Contact Us Today 813-489-1001

Tampa Business Litigation Blog

When money just isn’t enough to remedy a breach of contract

Posted by William J. Cook | Dec 30, 2017 | 0 Comments

When you entered into a contract with another party, you intended to fulfil your part of the bargain and expected the other party to do the same. However, somewhere along the way, the other party failed to do so.

This breach of contract probably hurt your business in some way. Perhaps the contract was with a supplier who failed to deliver goods on time, which cost you customers. Perhaps the contract was with a general contractor who walked out without finishing a renovation or construction job. In either case, you may have suffered some monetary harm, but that may not be enough to make your business “whole” again, which is a primary aim of breach of contract litigation.

Enter “specific performance”

Not all awards granted by Florida courts involve money. In some cases, that simply isn't enough to rectify the situation. You may request that the court order the other party to fulfill the obligations agreed to in the contract. This is called “specific performance.”

The courts tend to use this legal remedy when reaching a value on the losses you suffered just may not be feasible. In addition, it's often employed based on the uniqueness of the contract's subject. If the other party was to deliver certain goods to you, but failed to do so, the court may grant the legal remedy of specific performance (often used interchangeably with replevin) to get you the goods you need in order to conduct your business.

What the court requires from you

Of course, the court will not just order specific performance without the appropriate evidence. First, the court will validate the contract between you and the party who allegedly breached it. Then, the court will require evidence that you fulfilled your end of the bargain. Finally, the court will require evidence that the other party failed to comply with the terms of the contract. If the court finds that you held up your end of the contract and the other party did not, it may order specific performance.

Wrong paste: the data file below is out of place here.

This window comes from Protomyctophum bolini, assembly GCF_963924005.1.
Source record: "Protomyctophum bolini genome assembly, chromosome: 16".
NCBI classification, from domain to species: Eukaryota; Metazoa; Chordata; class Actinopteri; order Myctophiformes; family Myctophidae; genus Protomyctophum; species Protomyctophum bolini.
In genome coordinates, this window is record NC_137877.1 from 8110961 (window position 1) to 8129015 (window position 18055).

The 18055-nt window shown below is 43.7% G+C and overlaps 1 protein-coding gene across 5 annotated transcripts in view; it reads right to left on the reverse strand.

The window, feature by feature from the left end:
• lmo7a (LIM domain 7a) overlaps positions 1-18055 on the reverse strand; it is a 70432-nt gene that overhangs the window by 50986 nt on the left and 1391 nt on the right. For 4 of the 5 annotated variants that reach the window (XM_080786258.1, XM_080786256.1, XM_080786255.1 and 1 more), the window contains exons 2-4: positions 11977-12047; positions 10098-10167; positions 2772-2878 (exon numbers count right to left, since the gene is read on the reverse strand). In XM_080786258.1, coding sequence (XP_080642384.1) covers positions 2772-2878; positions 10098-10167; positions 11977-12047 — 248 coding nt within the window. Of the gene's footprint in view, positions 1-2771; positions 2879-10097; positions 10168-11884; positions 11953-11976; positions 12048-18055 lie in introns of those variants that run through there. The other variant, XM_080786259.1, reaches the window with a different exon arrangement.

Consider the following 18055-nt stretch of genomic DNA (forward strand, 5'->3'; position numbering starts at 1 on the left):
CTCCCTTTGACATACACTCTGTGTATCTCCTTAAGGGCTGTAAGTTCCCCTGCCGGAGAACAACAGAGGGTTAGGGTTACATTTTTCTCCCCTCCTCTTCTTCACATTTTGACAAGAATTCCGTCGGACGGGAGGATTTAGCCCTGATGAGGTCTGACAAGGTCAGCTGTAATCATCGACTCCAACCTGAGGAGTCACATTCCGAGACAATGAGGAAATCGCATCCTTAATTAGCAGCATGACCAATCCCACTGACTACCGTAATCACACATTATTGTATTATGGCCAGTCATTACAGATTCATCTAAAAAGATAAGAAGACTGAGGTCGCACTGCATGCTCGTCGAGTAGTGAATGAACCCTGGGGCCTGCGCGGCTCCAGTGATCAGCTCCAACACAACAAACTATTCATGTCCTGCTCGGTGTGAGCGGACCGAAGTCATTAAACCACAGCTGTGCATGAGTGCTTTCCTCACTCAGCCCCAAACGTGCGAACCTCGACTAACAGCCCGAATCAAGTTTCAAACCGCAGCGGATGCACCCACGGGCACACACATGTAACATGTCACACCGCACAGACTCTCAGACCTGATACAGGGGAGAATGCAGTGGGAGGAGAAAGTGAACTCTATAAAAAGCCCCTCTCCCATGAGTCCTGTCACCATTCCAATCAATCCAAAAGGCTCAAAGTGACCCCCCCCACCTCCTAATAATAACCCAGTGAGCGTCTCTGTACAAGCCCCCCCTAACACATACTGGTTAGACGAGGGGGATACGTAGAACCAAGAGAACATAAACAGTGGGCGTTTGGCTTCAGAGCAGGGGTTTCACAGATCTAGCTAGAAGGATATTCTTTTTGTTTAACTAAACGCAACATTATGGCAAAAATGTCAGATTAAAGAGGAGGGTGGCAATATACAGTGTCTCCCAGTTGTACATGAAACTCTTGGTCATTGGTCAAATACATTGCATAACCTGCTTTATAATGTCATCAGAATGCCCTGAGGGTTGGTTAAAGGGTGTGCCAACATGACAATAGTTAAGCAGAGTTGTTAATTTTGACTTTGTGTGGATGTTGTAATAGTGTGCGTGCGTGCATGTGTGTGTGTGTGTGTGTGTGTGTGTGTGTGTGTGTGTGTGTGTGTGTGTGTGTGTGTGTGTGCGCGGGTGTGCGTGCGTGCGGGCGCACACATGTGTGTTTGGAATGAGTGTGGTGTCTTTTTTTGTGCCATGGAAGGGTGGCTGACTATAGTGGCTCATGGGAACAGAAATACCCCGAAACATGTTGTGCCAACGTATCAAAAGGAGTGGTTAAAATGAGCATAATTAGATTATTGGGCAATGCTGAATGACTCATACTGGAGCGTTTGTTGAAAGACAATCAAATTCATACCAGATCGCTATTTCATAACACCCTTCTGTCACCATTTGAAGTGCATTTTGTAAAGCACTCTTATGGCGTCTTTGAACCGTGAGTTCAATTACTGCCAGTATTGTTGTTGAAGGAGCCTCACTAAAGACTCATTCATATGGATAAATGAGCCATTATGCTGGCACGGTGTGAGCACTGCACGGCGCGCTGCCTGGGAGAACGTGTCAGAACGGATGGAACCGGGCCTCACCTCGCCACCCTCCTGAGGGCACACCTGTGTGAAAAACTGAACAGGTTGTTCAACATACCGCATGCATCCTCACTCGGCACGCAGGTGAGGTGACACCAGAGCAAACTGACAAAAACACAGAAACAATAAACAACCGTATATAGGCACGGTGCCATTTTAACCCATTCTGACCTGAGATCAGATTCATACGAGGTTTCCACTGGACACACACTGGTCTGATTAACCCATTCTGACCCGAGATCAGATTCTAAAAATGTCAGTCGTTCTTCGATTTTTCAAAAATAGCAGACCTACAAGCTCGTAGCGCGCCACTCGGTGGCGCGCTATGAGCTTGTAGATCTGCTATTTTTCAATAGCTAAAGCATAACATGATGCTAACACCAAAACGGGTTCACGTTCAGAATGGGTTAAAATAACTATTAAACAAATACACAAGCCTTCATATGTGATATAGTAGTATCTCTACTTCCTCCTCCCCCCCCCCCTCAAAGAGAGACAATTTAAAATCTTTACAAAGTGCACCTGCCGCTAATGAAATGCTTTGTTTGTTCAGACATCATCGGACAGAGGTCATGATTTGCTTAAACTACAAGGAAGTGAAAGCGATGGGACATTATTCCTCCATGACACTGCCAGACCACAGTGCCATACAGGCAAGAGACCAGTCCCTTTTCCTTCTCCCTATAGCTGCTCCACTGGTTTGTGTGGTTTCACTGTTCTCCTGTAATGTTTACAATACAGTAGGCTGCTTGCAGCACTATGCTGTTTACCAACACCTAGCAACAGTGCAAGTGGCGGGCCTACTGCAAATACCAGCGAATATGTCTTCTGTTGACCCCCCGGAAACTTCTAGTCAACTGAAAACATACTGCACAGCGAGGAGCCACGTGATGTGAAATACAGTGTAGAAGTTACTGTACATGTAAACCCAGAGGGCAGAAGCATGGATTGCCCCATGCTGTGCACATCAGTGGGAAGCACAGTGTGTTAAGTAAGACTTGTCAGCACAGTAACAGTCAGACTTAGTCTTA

Knowing what evidence to provide to the court and understanding the applicable laws and procedures may not be simple tasks. Anytime you enter into litigation, you will be required to meet certain documentation, evidentiary and procedural rules. The failure to meet any of these requirements could cost you your claim. Fortunately, legal resources are available to help you succeed in your endeavor.

About the Author

William J. Cook

William J. Cook represents clients in matters involving business litigation and commercial and employment disputes, securities litigation, business transactions and counseling, and insurance. Mr. Cook's peers have awarded him with the highest possible rating of AV-Preeminent* by Martindale-Hubbell, which speak...


There are no comments for this post. Be the first and Add your Comment below.

Leave a Comment

In a Business Dispute?

In business, disputes can arise for a number of reasons, but it often boils down to a question of fairness and what is right. If you feel like you or your company has been cheated, or someone just hasn't lived up to their end of the deal, we're here to help.

Based in Tampa, Cook Law handles business cases throughout Florida and the United States. Contact our office today!